Maurice Merleau Ponty argues that experience is shot through with pre-existent
meanings, largely derived from language and experienced in perception.
He denied that there is a causal relationship between the physical and the mental, and he therefore finds the behaviourist account of perception, entirely in terms of causation, unacceptable. Gestalt theory he finds not false but not developed sufficiently to do justice to the facts of perception. His general conclusion is that a new approach is needed if perception is to be properly understood.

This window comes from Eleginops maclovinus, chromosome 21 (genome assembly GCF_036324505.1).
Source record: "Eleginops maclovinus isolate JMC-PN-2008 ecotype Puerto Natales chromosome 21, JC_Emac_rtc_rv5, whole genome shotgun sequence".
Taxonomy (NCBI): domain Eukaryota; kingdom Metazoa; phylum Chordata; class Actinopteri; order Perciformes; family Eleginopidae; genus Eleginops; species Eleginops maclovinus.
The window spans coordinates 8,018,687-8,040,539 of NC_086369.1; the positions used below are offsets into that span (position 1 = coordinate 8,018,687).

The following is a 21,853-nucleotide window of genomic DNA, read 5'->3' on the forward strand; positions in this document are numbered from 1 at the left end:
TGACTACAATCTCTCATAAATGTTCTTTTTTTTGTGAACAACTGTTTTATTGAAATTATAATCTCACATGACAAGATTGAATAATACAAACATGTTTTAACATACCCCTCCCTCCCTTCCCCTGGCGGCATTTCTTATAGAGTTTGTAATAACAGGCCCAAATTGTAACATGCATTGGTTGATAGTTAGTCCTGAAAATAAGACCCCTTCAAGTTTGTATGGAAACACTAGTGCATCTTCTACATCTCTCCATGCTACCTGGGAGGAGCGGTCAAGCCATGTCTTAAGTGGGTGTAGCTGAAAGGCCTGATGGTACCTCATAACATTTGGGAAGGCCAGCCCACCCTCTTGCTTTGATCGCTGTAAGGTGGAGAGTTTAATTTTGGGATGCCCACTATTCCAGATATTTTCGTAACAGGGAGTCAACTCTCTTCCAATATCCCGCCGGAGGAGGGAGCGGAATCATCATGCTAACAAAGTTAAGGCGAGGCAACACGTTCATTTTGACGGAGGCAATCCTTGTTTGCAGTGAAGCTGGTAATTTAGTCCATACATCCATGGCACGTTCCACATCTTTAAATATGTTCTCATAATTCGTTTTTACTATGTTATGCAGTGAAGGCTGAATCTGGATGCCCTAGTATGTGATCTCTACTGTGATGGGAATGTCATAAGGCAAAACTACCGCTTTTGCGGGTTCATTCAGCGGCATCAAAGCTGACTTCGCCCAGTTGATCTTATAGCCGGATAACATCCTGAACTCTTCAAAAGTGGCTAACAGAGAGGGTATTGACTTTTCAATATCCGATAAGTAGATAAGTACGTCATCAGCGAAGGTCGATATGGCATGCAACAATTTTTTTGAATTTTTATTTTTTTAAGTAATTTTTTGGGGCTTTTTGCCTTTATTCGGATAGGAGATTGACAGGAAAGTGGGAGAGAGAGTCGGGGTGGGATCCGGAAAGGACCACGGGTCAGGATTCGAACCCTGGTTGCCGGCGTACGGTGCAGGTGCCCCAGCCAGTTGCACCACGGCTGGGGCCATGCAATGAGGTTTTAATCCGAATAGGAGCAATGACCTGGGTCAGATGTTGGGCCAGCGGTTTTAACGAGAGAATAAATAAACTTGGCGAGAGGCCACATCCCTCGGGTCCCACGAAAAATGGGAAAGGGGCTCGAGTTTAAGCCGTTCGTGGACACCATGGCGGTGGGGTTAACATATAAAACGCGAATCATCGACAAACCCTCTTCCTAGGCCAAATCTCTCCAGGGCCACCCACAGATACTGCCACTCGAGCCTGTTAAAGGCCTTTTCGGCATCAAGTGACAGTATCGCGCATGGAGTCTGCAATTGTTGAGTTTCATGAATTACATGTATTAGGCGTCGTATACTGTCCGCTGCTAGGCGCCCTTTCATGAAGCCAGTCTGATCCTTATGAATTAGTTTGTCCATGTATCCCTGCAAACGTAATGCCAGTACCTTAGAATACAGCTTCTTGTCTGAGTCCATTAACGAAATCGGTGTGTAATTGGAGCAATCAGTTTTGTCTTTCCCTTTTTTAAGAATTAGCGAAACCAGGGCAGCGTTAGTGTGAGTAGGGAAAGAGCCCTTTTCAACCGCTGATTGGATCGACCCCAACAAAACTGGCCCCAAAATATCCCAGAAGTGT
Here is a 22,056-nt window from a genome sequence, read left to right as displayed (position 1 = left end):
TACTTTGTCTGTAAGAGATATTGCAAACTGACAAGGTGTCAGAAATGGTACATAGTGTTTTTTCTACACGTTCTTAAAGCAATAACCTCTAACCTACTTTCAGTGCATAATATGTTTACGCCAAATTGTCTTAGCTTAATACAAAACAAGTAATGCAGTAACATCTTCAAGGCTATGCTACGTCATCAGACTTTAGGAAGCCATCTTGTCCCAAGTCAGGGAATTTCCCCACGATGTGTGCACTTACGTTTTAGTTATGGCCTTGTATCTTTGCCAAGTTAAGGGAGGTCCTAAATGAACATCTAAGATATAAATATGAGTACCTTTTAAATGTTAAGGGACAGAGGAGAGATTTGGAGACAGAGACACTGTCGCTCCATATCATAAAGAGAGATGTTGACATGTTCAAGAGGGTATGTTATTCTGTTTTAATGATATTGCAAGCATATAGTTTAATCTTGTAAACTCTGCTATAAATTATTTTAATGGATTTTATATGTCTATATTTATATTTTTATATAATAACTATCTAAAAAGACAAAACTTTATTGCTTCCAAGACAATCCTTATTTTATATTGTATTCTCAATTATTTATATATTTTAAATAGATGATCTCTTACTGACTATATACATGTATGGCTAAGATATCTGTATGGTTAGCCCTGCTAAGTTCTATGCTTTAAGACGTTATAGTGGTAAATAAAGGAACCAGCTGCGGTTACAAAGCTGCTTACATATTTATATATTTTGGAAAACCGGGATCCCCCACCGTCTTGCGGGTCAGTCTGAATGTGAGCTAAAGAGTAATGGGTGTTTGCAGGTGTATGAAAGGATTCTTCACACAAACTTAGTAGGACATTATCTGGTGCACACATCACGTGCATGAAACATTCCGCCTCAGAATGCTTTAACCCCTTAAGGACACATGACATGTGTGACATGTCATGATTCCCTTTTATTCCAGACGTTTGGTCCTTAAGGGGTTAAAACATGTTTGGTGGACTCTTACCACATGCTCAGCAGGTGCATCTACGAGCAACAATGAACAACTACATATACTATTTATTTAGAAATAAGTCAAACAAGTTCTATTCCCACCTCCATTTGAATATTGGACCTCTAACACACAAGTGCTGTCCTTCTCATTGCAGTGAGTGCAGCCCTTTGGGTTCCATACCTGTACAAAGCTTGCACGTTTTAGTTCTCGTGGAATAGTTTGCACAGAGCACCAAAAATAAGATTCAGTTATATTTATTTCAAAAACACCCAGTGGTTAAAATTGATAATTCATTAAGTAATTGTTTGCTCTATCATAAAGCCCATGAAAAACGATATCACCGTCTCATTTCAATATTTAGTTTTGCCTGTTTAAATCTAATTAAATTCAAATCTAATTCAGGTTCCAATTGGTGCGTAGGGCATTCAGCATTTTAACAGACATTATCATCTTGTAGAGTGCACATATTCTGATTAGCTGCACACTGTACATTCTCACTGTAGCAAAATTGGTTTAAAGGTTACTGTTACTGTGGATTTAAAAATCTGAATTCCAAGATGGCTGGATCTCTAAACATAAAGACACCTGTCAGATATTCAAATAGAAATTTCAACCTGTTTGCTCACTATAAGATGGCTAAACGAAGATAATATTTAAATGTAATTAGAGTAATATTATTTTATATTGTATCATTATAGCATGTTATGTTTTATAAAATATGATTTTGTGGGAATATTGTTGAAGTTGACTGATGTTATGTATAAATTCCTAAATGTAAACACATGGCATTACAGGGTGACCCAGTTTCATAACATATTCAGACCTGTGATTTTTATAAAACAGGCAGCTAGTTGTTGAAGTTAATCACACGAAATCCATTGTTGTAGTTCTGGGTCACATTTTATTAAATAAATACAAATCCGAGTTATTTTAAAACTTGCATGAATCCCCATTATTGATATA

There’s definitely an element of Stoicism in existentialism, particularly in Sartre, and also in Viktor Frankl’s work. The difference is that there is more emphasis on the need for human beings to find a meaning and an individual purpose in what they do. It’s not just a matter of enduring or retreating into an inner realm in which you’re free. In fact, it’s not really about the inner realm at all, because the way you find meaning is not within, but through a purpose in the world, something that’s outside you, something that is greater than you. It could be by creating something, and it could be — and very often is — connections to other human beings, whether it’s comrades, friends, family or the people you come up against in life. And if all else fails — as it tended to in the concentration camps — and all the usual sources of meaning fall apart, there is always the chance of finding a meaning in the suffering itself. This is something that’s very hard to talk about in the abstract, but that was the conclusion that he came to.